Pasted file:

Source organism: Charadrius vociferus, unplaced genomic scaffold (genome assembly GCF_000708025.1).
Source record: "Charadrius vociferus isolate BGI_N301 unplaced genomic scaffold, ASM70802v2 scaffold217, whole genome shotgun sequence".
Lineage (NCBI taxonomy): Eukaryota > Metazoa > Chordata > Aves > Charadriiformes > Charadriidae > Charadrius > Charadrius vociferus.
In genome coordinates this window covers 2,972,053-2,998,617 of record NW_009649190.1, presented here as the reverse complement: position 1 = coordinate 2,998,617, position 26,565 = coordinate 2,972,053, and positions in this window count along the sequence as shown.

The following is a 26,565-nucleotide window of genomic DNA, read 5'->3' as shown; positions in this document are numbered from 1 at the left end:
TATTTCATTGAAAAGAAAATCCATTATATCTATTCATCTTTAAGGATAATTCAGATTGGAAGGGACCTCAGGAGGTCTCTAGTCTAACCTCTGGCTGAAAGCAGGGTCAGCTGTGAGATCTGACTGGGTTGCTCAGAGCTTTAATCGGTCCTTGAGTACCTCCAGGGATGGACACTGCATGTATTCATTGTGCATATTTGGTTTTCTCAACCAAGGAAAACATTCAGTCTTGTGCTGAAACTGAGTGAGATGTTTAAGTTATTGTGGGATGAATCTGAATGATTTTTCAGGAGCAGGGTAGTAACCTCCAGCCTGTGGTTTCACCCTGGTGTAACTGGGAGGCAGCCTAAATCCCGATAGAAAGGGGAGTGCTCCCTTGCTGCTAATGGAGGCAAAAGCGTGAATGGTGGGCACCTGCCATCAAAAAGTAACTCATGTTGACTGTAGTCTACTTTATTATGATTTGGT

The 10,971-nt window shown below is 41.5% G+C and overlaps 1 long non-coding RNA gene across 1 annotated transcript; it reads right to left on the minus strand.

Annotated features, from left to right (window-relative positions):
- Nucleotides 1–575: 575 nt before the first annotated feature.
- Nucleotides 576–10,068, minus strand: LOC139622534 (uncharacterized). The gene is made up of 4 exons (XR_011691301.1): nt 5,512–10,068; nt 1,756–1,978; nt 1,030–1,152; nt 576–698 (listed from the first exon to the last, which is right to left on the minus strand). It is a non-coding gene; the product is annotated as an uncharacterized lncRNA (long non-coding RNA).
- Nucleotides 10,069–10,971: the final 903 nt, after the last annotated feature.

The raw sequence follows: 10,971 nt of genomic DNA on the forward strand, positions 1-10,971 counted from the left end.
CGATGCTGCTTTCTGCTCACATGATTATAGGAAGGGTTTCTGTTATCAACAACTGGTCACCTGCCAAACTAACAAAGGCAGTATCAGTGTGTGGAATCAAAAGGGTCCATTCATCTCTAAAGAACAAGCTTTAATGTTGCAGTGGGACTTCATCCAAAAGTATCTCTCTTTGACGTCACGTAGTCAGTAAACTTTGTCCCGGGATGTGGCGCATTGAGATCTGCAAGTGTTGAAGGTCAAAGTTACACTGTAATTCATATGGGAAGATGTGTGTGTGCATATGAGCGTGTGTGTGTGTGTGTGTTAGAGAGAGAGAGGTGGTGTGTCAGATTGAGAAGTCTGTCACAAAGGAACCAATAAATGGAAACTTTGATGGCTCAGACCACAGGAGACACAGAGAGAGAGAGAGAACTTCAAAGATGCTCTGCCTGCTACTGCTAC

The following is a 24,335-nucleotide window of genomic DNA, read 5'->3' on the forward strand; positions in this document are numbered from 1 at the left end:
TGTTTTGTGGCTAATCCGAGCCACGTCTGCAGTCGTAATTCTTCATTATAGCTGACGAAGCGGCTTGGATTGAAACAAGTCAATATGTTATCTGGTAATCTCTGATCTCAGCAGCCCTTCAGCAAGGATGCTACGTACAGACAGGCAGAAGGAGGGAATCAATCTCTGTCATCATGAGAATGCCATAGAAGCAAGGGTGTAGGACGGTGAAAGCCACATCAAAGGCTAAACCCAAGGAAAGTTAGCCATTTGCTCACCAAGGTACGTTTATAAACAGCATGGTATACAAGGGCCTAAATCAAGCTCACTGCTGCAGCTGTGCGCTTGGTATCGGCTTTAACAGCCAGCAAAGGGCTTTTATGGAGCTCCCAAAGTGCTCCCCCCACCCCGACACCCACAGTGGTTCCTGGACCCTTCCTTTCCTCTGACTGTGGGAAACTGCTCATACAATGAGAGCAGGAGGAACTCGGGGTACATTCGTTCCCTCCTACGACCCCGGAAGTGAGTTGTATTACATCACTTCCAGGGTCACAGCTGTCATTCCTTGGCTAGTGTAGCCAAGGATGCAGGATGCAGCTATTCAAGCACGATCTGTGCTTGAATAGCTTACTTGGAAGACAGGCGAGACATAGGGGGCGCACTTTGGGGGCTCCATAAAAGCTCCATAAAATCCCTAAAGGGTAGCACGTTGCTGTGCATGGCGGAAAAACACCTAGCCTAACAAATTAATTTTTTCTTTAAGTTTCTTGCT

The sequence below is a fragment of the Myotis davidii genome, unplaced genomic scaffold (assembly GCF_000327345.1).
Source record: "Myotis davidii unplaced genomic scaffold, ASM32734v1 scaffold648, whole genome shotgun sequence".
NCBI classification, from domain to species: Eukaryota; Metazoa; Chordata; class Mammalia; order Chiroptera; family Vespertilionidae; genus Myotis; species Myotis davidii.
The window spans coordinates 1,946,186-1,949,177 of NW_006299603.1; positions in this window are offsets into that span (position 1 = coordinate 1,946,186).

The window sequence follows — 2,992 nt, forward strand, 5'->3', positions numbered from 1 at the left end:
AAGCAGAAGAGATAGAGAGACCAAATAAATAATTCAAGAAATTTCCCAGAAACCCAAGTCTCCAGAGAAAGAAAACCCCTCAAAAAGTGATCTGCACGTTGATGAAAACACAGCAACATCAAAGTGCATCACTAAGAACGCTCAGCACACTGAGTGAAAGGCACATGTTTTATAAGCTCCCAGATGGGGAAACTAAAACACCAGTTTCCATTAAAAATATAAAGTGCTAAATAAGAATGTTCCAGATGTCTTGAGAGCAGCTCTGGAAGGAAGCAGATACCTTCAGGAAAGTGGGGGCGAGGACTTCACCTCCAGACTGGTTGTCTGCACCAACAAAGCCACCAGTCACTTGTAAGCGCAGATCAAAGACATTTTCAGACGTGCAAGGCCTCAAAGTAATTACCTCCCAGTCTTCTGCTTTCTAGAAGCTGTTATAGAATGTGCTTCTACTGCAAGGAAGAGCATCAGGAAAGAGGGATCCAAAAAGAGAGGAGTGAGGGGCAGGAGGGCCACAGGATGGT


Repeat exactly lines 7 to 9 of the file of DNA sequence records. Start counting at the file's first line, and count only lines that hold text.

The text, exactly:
The 10,971-nt window shown below is 41.5% G+C and overlaps 1 long non-coding RNA gene across 1 annotated transcript; it reads right to left on the minus strand.

Annotated features, from left to right (window-relative positions):
- Nucleotides 1–575: 575 nt before the first annotated feature.